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Like many, we enjoy a good Beatles reference – and while this might not be a particularly good one – we can still imagine defense lawyers humming a few bars of “Can’t Buy Me Love” after reading the most recent decision from the Trasylol MDL.  There are many good aspects to the summary judgment ruling in Shaw v. Bayer Corp., 2011 U.S. Dist. LEXIS 57057 (S.D. Fla. May 23, 2011) – which we may well cover in future posts – but today we highlight plaintiff’s failed attempt to overcome the learned intermediary defense by arguing financially-generated bias.  So, “Yesterday” the topic was anger, but today we get to report about the law “Getting Better.”
In Shaw, the patient received Trasylol during heart bypass surgery and later died from respiratory failure.  The plaintiff blamed the Trasylol, while the treating physicians blamed the decedent’s “Long and Winding [trip down tobacco] Road” and COPD.  Shaw, 2011 U.S. Dist. LEXIS 57057 at *4.  The decedent’s heart surgeon not only testified that Trasylol was unrelated to the death, he also testified that (1) he prescribed Trasylol based on his routine and experience with the drug; (2) he considered the particular circumstances of the patient and the surgery in making his prescribing decision; and (3) he would still use Trasylol today if it were available for bypass surgeries – even after considering the information that plaintiff claimed was wrongfully withheld.  Id. at *4, *17-18. This testimony set the stage for the defendant’s summary judgment motion based on lack of proximate cause, that is, that no deficiency in the defendant’s warning caused the doctor to do anything different.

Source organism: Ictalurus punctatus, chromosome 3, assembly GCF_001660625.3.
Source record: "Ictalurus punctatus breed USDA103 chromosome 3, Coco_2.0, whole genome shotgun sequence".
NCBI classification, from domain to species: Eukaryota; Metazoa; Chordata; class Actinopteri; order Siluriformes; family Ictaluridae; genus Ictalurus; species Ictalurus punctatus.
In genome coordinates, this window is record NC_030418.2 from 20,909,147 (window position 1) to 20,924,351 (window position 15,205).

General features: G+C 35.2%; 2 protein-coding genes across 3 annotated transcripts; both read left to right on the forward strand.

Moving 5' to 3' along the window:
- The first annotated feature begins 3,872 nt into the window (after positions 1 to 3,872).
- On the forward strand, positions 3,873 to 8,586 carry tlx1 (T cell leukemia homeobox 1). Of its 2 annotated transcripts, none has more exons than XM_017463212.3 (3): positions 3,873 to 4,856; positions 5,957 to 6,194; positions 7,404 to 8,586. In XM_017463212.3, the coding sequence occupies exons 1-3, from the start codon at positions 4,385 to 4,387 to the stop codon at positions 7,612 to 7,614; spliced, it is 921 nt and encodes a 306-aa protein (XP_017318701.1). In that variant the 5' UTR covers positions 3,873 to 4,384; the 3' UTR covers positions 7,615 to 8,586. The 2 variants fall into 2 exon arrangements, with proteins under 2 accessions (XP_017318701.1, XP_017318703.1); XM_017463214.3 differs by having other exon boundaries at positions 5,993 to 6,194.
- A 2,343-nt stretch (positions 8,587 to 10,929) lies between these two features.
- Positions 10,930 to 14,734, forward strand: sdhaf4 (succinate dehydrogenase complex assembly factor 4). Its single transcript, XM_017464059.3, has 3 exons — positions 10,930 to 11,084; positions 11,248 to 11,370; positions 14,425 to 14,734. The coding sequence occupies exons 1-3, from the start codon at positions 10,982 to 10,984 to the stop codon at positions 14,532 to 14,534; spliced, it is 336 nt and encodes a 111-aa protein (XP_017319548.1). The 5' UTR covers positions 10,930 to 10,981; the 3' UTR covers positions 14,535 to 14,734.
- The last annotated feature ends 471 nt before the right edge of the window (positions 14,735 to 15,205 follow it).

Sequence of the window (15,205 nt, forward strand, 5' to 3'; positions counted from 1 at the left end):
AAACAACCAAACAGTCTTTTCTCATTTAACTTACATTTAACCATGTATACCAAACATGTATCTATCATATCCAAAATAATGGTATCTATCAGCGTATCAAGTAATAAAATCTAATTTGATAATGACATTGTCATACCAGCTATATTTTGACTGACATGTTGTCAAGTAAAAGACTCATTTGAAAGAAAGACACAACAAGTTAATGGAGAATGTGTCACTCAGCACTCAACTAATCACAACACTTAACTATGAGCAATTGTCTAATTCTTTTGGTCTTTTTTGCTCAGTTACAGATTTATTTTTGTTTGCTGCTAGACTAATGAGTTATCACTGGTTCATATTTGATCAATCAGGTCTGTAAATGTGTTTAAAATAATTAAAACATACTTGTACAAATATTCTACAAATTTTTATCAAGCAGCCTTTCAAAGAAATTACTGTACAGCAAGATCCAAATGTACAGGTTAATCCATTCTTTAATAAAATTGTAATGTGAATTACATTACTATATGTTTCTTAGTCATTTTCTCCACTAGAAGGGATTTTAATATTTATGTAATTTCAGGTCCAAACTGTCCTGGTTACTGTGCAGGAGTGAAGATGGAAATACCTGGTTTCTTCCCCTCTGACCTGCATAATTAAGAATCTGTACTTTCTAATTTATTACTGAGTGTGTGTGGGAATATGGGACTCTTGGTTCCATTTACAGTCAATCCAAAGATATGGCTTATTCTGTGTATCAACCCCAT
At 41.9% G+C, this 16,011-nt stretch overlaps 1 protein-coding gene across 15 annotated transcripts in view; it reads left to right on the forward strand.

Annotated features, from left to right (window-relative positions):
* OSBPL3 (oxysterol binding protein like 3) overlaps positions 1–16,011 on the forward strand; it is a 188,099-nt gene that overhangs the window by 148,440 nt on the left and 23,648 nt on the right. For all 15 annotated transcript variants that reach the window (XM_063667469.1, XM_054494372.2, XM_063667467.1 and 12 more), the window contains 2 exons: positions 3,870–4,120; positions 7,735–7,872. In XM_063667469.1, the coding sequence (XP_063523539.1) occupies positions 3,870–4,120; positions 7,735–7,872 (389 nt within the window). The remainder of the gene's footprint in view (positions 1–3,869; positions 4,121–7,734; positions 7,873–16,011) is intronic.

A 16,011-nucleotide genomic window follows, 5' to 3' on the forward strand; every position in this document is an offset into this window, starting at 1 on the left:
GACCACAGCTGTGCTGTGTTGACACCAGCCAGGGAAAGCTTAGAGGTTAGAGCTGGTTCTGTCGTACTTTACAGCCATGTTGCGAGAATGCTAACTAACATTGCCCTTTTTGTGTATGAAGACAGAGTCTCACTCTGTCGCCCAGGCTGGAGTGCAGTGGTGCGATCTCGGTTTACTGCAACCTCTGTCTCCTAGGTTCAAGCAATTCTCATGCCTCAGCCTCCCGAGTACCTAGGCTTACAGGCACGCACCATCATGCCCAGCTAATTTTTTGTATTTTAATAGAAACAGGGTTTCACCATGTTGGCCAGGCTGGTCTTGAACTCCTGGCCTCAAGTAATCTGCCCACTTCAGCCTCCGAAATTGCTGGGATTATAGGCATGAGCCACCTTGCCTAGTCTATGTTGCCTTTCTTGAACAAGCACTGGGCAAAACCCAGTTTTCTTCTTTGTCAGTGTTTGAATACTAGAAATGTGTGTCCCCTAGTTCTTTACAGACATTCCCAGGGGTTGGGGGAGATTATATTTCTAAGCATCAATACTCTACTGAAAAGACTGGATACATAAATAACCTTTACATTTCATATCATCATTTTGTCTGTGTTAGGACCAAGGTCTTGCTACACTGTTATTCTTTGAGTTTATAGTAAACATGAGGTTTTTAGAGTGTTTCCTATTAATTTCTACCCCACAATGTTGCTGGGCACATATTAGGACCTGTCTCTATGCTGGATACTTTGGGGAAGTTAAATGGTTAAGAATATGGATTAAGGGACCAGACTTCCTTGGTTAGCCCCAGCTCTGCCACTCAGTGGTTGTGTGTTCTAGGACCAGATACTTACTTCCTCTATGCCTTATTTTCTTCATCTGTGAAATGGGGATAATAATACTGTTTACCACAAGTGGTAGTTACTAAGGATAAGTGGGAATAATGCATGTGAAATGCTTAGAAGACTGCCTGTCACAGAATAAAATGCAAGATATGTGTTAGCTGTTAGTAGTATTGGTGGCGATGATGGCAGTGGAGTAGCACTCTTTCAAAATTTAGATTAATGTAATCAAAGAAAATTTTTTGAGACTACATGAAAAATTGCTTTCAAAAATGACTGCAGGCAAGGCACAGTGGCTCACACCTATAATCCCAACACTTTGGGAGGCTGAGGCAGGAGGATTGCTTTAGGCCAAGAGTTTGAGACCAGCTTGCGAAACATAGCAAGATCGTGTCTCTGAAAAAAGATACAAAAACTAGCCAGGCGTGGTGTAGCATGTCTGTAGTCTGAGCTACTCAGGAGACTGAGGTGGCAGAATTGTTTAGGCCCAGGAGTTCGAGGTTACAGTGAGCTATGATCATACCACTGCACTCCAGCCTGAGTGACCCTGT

To prove her failure to warn claim (under Alabama law), plaintiff had to demonstrate that an adequate warning would have been read and heeded by the prescribing surgeon and that the injury would have been avoided.  Id. at *12.  Since the plaintiff couldn’t shake the surgeon’s testimony – which essentially took the Trasylol warning out of the picture – she tried to shake the surgeon himself.
Plaintiff argued that the learned intermediary doctrine shouldn’t apply because the surgeon was “biased” as he had been a consultant for the defendant and had once been paid to attend a conference.  Id. at *11.  Does that fact create a factual issue?  Not by itself.
The court held that the mere existence of a consulting agreement did not give rise to a permissible inference of bias.  Rather, the evidence showed that the surgeon “considered the particular circumstances” of the patient’s case and made “a practice of staying educated about the risks of a drug.”  Id. at *16-17.  At the same time, there was “no record evidence indicating that [the surgeon] read the warning that Plaintiff claims was inadequate, or that it played any role in prescribing decision.”  Id. at 17.  (Yes, there is something contradictory about those two thoughts, and both undermine the plaintiff’s case.)  The plaintiff offered no evidence that the surgeon’s choice to prescribe Trasylol “was not an informed one, or that he did not exercise individualized medical judgment in making that decision,” id. at *15 – the heart of the learned intermediary doctrine.  In other words, a plaintiff can’t “Get Back” from the learned intermediary rule just by trashing his/her prescribing doctor.